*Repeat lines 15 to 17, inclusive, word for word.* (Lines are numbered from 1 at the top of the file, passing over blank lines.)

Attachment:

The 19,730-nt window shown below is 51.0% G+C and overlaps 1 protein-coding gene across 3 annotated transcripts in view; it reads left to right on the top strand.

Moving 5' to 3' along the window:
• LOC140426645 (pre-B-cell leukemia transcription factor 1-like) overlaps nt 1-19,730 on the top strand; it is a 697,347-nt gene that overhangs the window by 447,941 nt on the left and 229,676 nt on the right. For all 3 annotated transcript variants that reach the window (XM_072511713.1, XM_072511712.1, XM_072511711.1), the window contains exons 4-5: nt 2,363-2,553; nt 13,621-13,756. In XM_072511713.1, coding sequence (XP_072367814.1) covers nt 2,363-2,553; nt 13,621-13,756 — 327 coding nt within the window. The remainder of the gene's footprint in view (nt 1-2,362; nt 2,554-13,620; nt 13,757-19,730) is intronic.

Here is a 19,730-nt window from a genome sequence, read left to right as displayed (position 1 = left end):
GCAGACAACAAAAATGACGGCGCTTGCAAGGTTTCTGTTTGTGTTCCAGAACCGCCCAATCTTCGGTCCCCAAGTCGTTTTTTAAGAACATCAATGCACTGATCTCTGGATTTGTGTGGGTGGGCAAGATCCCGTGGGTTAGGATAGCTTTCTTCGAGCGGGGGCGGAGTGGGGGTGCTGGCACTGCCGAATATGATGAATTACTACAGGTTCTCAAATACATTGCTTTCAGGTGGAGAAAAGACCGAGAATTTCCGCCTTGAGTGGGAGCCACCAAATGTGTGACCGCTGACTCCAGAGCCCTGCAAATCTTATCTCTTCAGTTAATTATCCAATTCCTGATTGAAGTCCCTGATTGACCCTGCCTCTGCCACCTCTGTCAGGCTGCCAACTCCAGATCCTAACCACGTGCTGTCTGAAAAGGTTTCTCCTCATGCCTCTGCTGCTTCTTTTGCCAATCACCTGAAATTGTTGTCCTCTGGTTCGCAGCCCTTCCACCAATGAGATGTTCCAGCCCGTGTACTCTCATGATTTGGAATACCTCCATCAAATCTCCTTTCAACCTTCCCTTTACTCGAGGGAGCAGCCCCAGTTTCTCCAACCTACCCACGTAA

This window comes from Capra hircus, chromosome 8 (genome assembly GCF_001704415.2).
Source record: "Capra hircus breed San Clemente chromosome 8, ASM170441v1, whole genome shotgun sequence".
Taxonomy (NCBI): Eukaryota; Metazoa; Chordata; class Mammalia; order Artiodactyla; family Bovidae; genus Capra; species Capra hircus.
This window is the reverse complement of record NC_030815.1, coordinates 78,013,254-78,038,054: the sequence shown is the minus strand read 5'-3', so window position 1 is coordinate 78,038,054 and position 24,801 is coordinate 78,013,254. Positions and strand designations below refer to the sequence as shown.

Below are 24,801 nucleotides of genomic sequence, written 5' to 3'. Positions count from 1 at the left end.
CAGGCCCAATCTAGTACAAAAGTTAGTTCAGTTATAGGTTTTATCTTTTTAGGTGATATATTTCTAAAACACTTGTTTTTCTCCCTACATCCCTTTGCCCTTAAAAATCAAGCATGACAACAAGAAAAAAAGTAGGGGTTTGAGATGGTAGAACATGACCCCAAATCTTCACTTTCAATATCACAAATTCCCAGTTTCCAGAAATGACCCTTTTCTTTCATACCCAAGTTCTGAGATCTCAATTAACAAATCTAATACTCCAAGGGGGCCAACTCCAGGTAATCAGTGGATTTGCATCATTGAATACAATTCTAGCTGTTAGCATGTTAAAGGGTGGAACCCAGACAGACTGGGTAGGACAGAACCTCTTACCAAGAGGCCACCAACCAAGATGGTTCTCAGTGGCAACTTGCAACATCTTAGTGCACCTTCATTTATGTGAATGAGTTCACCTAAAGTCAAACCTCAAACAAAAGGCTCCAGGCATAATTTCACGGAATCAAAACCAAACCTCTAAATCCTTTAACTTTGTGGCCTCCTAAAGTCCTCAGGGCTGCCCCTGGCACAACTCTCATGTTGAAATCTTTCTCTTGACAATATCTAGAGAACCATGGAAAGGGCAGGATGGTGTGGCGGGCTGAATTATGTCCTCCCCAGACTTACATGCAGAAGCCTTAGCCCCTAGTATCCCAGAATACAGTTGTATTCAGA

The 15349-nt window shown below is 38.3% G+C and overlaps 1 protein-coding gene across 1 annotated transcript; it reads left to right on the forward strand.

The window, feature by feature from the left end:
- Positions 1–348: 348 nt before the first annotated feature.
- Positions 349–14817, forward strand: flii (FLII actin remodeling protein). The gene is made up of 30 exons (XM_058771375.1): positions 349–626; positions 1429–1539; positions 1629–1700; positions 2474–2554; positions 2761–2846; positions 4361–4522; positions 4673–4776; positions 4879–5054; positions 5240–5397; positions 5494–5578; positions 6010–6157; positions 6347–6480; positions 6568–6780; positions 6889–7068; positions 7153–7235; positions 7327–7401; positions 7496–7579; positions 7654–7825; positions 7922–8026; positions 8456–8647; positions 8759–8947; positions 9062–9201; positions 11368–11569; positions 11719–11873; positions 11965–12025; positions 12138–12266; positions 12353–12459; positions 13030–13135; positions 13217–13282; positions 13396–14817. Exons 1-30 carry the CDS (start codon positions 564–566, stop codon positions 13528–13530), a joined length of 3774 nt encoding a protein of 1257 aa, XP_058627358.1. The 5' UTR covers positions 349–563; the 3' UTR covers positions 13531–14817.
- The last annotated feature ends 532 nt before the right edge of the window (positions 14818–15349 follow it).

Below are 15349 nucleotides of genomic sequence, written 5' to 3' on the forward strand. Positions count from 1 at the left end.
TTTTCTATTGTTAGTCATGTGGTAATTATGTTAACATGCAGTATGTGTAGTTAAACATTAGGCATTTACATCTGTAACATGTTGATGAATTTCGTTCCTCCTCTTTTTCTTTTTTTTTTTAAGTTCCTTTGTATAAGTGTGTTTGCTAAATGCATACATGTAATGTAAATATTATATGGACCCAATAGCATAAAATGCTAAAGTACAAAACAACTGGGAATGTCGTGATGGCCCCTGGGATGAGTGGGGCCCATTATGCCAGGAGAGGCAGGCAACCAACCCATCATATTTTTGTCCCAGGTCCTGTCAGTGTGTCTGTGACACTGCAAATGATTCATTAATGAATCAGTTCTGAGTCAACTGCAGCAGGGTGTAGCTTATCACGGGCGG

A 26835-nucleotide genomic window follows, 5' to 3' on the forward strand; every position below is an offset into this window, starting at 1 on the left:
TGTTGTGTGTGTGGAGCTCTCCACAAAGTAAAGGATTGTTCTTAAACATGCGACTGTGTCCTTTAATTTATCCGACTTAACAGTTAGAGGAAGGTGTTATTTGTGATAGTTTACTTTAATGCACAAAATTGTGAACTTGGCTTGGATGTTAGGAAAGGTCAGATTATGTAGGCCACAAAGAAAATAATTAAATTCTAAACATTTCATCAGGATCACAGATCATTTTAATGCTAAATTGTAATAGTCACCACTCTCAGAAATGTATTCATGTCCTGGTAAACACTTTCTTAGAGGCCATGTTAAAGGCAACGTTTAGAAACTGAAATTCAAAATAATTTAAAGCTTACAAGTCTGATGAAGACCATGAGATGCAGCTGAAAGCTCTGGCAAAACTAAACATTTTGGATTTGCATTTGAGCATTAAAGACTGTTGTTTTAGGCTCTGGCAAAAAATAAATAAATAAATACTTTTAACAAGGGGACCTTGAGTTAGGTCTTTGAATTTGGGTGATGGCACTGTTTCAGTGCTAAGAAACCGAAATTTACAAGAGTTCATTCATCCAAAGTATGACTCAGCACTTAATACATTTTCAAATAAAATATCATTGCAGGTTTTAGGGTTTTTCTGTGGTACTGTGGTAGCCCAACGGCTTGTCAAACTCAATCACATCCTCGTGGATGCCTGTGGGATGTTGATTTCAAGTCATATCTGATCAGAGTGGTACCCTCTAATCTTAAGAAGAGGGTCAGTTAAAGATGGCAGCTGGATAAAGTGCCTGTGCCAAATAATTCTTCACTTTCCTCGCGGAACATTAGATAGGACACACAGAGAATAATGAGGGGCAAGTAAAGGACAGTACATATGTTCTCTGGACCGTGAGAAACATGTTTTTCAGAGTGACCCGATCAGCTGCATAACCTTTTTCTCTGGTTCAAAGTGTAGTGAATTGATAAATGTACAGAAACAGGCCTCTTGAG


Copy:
- Positions 349–14817, forward strand: flii (FLII actin remodeling protein). The gene is made up of 30 exons (XM_058771375.1): positions 349–626; positions 1429–1539; positions 1629–1700; positions 2474–2554; positions 2761–2846; positions 4361–4522; positions 4673–4776; positions 4879–5054; positions 5240–5397; positions 5494–5578; positions 6010–6157; positions 6347–6480; positions 6568–6780; positions 6889–7068; positions 7153–7235; positions 7327–7401; positions 7496–7579; positions 7654–7825; positions 7922–8026; positions 8456–8647; positions 8759–8947; positions 9062–9201; positions 11368–11569; positions 11719–11873; positions 11965–12025; positions 12138–12266; positions 12353–12459; positions 13030–13135; positions 13217–13282; positions 13396–14817. Exons 1-30 carry the CDS (start codon positions 564–566, stop codon positions 13528–13530), a joined length of 3774 nt encoding a protein of 1257 aa, XP_058627358.1. The 5' UTR covers positions 349–563; the 3' UTR covers positions 13531–14817.
- The last annotated feature ends 532 nt before the right edge of the window (positions 14818–15349 follow it).

Below are 15349 nucleotides of genomic sequence, written 5' to 3' on the forward strand. Positions count from 1 at the left end.